Metro Detroiters, out-of-town visitors, and architectural aficionados worldwide have long admired the Penobscot Building in Detroit’s Financial District. Like its close neighbor, the Guardian Building, and the Fisher Building further north in Midtown, it is one of the city’s finest examples of art deco architecture and one of the iconic structures that still make up Detroit’s skyline today. Designed by Wirt C. Rowland of Smith, Hinchman, & Grylls, when its 47 stories were built in 1928, it was the tallest building in the city and the fourth tallest in the nation.
The Penobscot, on the National Register of Historic Places, is perhaps best known architecturally for its tiered upper seventeen floors and the exterior ornament by sculptor Corrado Parducci, whose work can be seen on many other Detroit buildings. It’s also known to locals for the red-lit globe at the top (originally designed as an aviation beacon), the legendary Caucus Club (Barbara Streisand reportedly launched her singing career here), or the famed roof observation deck which offered an excellent panorama of the city.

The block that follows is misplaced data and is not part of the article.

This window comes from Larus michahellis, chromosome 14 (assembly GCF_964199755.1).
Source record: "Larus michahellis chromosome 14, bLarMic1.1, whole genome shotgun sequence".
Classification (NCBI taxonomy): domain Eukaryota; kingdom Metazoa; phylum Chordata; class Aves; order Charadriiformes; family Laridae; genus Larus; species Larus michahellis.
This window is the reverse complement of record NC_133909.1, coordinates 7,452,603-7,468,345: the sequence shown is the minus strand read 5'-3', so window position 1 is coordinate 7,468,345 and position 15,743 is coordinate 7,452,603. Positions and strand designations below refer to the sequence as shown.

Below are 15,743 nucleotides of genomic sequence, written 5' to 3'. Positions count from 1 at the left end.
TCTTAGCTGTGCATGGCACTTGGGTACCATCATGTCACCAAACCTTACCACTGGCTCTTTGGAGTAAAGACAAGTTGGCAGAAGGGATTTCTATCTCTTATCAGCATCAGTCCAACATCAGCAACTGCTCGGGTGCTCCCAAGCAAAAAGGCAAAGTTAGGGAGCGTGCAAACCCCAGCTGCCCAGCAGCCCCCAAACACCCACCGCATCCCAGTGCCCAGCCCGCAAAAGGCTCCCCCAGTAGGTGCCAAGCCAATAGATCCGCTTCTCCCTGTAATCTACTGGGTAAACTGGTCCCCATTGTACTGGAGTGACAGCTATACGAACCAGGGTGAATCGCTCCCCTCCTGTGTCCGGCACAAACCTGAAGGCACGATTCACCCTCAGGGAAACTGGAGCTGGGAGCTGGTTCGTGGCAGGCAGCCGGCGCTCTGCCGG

But, what about the interior of the Penobscot? Well it just so happens there’s a Cranbrook connection!
The Guardian Detroit Group was the first tenant of the two-story bank hall at 635 Griswold St. before they had their own skyscraper commissioned just a block away. A later occupant, Detroit City Bank, opened in the same space in February 1949. When they did, adorning one wall was a mural painted by Cranbrook Academy of Art graduate and Head of Kingswood School Art Department (1940-1956), Clifford B. West. Known as the “Mural of Michigan” the twenty-six-foot painting depicts scenes representing state commerce and industry. West, who studied under Zoltan Sepeshy, and with fellow muralist David Fredenthal, had already completed a bank mural in Alamosa, Colorado, as well as Detroit-area murals in the Rackham Building, Stockholm Restaurant, and Fox & Hounds Restaurant.
Following a meticulous process that involved a series of sketches at different scales, cartoons plotted to a numbered grid and traced on the wall, and painting in two steps (large blocks of color followed by detail work), the scenes were applied in casein tempera on canvas cemented to the wall. Joining in this process was West’s wife and fellow artist, Joy Griffin West, and several academy students. Fortuitously, each stage of work was captured in a series of photographs by Cranbrook photographer, Harvey Croze.
Upon completion of the mural, West mounted an exhibit at Cranbrook Art Museum titled, Progress of a Mural in April 1949, detailing his process for the Penobscot mural, and featuring many of the preliminary sketches and cartoons.
It’s largely unknown whether the Penobscot mural exists today, since a drop ceiling was installed many years ago, completely obscuring West’s creation.
—Deborah Rice, Head Archivist